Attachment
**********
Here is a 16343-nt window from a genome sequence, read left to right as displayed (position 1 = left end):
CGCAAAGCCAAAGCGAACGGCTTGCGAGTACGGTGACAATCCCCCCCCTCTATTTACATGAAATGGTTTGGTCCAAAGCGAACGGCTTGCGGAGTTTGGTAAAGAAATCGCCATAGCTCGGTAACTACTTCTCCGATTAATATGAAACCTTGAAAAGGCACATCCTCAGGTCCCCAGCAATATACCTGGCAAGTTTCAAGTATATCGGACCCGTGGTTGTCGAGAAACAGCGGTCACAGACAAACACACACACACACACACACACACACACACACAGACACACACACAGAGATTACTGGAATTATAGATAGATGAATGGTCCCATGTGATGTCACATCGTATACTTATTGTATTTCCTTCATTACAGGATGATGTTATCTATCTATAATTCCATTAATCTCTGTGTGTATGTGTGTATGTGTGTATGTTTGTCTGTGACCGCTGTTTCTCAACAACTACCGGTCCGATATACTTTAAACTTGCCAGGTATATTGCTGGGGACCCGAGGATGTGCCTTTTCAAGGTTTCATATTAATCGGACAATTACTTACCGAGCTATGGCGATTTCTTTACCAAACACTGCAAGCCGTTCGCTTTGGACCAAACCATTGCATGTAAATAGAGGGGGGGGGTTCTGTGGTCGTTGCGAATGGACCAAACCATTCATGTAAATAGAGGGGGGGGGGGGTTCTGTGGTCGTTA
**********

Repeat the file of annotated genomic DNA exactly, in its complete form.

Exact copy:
Here is a 16343-nt window from a genome sequence, read left to right as displayed (position 1 = left end):
CGCAAAGCCAAAGCGAACGGCTTGCGAGTACGGTGACAATCCCCCCCCTCTATTTACATGAAATGGTTTGGTCCAAAGCGAACGGCTTGCGGAGTTTGGTAAAGAAATCGCCATAGCTCGGTAACTACTTCTCCGATTAATATGAAACCTTGAAAAGGCACATCCTCAGGTCCCCAGCAATATACCTGGCAAGTTTCAAGTATATCGGACCCGTGGTTGTCGAGAAACAGCGGTCACAGACAAACACACACACACACACACACACACACACACACAGACACACACACAGAGATTACTGGAATTATAGATAGATGAATGGTCCCATGTGATGTCACATCGTATACTTATTGTATTTCCTTCATTACAGGATGATGTTATCTATCTATAATTCCATTAATCTCTGTGTGTATGTGTGTATGTGTGTATGTTTGTCTGTGACCGCTGTTTCTCAACAACTACCGGTCCGATATACTTTAAACTTGCCAGGTATATTGCTGGGGACCCGAGGATGTGCCTTTTCAAGGTTTCATATTAATCGGACAATTACTTACCGAGCTATGGCGATTTCTTTACCAAACACTGCAAGCCGTTCGCTTTGGACCAAACCATTGCATGTAAATAGAGGGGGGGGGTTCTGTGGTCGTTGCGAATGGACCAAACCATTCATGTAAATAGAGGGGGGGGGGGGTTCTGTGGTCGTTA